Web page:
Even the "nibble away with a wet saw" shouldn't have taken too long, if you have a halfway decent wet saw (my cheapo Harbor Freight one does this sort of thing with no problem). The hardest cut I've seen was getting 1/2" marble trimmed around the radius-edge of the tub in our old house. I laid out the cut and let my wife do it <grin>. She's a lot more detail-oriented than me, and took probably a thousand trips down to the garage, nibbed off a little, came up, test-fit it, repeat ad-infitim...
-Tim
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On Thu, 15 Sep 2005 18:03:15 -0500, "Tim Fischer"

You are the perfect husband, in this case. Good job!!
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On Thu, 15 Sep 2005 18:03:15 -0500, Tim Fischer wrote:

Sure, there is slop, but as a non-professional I don't know how much. The flange is 7" diameter, so there is no way the toilet base is less than that. Is it 8"? 12"? Where does it really sit? Where is the weight?
I wanted the hole as small as possible and centered on, well, the hole.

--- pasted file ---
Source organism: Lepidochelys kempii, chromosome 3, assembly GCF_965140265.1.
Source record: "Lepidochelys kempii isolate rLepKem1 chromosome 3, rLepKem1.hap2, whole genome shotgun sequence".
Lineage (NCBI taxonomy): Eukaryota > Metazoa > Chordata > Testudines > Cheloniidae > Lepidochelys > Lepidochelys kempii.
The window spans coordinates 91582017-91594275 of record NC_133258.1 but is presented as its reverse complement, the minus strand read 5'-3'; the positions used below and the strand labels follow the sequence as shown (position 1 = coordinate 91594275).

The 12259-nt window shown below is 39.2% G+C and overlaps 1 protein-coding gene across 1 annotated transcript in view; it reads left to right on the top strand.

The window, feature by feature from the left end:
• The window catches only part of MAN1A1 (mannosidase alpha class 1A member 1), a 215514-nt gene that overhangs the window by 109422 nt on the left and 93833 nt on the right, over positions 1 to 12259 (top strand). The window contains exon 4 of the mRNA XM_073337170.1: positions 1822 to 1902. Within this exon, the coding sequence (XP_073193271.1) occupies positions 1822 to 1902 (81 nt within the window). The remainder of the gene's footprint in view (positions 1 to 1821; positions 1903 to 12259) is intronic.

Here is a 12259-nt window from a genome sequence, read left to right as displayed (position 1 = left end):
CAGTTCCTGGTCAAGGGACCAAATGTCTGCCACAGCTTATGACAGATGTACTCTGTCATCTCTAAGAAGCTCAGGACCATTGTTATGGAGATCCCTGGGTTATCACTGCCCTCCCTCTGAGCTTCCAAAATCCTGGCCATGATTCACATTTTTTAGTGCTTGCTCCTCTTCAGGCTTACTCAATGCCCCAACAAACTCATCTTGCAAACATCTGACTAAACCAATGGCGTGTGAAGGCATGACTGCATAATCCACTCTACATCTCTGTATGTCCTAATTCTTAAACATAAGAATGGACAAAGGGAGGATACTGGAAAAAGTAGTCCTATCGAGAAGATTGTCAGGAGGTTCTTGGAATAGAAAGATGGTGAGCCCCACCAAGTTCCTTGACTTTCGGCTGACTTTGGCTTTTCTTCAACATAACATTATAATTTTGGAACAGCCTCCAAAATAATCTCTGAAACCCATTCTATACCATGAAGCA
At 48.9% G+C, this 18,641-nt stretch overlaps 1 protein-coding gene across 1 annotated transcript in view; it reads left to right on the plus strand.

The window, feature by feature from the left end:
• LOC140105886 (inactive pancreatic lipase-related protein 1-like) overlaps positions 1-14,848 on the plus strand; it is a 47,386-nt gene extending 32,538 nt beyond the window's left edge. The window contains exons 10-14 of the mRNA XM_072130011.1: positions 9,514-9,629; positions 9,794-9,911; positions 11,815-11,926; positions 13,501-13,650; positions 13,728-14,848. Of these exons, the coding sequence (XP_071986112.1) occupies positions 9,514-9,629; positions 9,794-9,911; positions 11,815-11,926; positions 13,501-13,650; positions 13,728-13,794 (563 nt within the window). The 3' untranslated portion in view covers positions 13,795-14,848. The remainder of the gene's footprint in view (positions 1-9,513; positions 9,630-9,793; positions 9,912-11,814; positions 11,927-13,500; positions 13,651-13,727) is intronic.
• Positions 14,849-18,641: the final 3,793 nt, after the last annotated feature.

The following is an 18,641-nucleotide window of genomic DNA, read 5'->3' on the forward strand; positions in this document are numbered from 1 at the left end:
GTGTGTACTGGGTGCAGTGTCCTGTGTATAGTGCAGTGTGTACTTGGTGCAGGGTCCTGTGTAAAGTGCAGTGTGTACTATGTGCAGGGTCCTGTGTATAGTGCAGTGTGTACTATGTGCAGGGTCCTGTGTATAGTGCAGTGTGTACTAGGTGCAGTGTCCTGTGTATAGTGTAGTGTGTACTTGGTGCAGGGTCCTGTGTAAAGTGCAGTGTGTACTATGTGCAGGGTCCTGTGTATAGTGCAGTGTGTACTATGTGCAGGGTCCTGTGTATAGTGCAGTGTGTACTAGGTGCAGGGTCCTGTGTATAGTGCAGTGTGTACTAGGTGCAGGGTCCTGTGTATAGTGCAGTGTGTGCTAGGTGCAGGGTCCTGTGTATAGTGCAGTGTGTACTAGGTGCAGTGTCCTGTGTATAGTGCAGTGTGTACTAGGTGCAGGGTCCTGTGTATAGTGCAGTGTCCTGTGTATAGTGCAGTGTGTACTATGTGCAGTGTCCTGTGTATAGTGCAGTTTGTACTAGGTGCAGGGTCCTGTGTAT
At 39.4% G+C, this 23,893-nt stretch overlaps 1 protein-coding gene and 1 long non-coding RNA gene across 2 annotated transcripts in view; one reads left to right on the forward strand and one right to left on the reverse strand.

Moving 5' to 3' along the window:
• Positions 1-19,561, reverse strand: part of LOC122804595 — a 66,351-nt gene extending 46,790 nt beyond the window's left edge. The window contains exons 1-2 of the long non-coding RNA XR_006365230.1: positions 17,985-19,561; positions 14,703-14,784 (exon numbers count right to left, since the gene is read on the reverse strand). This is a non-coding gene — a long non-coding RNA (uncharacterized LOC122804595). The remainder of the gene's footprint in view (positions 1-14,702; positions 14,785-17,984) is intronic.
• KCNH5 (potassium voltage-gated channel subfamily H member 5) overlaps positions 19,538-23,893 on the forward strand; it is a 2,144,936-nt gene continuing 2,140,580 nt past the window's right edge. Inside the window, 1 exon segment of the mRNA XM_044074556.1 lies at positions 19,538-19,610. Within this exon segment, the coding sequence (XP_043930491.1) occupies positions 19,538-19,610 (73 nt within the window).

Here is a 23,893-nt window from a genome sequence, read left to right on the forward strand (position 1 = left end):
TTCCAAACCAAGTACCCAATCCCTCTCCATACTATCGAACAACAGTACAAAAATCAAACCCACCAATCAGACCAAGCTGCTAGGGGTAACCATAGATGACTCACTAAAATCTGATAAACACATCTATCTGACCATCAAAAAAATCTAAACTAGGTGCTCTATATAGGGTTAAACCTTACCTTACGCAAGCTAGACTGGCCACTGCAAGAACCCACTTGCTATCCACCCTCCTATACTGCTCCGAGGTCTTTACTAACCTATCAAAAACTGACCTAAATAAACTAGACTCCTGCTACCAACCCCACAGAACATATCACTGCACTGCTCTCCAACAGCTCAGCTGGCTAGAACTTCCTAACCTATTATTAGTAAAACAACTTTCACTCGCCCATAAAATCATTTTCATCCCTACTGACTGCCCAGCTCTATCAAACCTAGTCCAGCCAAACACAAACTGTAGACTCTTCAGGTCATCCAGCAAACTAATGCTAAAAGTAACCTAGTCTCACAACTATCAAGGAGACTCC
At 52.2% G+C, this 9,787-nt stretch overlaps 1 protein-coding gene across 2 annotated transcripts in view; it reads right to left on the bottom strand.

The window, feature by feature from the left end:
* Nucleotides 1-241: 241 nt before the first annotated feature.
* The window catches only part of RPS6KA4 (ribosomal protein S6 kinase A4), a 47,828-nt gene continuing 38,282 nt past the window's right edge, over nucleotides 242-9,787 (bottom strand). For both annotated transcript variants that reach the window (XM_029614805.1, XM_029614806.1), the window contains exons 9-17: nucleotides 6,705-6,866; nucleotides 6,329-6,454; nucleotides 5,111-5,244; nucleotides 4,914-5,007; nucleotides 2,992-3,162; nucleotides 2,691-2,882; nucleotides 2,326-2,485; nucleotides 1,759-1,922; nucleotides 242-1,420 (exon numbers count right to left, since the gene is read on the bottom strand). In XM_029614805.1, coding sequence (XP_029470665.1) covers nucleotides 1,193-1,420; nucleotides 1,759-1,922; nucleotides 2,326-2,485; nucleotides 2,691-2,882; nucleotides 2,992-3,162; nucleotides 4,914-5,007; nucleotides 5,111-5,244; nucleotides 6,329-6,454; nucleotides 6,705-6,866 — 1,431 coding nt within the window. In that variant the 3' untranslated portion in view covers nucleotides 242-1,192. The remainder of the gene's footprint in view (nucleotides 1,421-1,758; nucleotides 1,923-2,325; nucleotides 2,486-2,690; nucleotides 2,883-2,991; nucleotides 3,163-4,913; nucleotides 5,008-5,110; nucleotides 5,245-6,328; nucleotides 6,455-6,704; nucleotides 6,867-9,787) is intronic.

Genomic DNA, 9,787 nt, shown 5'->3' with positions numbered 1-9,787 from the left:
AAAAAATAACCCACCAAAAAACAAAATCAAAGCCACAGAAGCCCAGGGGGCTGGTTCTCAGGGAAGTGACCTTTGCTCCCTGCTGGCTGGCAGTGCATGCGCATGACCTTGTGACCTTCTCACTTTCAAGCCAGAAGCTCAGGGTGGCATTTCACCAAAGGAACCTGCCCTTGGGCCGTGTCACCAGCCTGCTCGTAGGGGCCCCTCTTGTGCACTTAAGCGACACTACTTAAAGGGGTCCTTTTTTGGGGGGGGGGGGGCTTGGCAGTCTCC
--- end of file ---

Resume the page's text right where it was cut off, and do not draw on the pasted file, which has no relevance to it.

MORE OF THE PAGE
It's a cheapo BORG one, that I've had for five years or so. I've seen the HF unit on line and would have bought that (cheaper, larger, and legs). This is a MK-Diamond unit that cost me about $250. It works fine, but to cut the toilet hole still takes the better part of an hour. The downstairs one longer, since it was 90% in one tile. More cuts, fewer angles (broke the first attempt). The circular blade doesn't cut verticallly, either. Back-cutting... Not impossible, just a PITA, as I said.

I'd be wearing not only the marble, but the saw (still running).
--
Keith

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LOL! I should have mentioned that she's my "project partner" and is very willing to swing a hammer or do whatever it takes to help out.
-Tim